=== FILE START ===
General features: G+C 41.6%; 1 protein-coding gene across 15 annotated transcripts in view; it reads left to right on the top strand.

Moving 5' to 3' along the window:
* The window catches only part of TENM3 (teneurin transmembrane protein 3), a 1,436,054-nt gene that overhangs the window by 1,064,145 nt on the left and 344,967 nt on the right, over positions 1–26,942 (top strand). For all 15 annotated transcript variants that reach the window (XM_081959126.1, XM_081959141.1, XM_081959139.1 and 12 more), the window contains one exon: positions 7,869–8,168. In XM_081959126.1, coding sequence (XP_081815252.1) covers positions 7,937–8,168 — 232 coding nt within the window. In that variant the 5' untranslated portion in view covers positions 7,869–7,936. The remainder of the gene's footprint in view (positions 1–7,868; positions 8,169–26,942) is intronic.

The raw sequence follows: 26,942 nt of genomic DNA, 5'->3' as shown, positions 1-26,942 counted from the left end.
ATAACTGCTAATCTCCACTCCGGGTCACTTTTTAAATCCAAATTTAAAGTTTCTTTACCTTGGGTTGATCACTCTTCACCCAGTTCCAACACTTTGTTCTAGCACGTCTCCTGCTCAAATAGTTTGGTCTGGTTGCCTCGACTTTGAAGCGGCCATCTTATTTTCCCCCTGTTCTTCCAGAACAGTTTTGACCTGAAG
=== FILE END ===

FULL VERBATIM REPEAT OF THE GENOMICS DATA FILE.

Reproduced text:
General features: G+C 41.6%; 1 protein-coding gene across 15 annotated transcripts in view; it reads left to right on the top strand.

Moving 5' to 3' along the window:
* The window catches only part of TENM3 (teneurin transmembrane protein 3), a 1,436,054-nt gene that overhangs the window by 1,064,145 nt on the left and 344,967 nt on the right, over positions 1–26,942 (top strand). For all 15 annotated transcript variants that reach the window (XM_081959126.1, XM_081959141.1, XM_081959139.1 and 12 more), the window contains one exon: positions 7,869–8,168. In XM_081959126.1, coding sequence (XP_081815252.1) covers positions 7,937–8,168 — 232 coding nt within the window. In that variant the 5' untranslated portion in view covers positions 7,869–7,936. The remainder of the gene's footprint in view (positions 1–7,868; positions 8,169–26,942) is intronic.

The raw sequence follows: 26,942 nt of genomic DNA, 5'->3' as shown, positions 1-26,942 counted from the left end.
ATAACTGCTAATCTCCACTCCGGGTCACTTTTTAAATCCAAATTTAAAGTTTCTTTACCTTGGGTTGATCACTCTTCACCCAGTTCCAACACTTTGTTCTAGCACGTCTCCTGCTCAAATAGTTTGGTCTGGTTGCCTCGACTTTGAAGCGGCCATCTTATTTTCCCCCTGTTCTTCCAGAACAGTTTTGACCTGAAG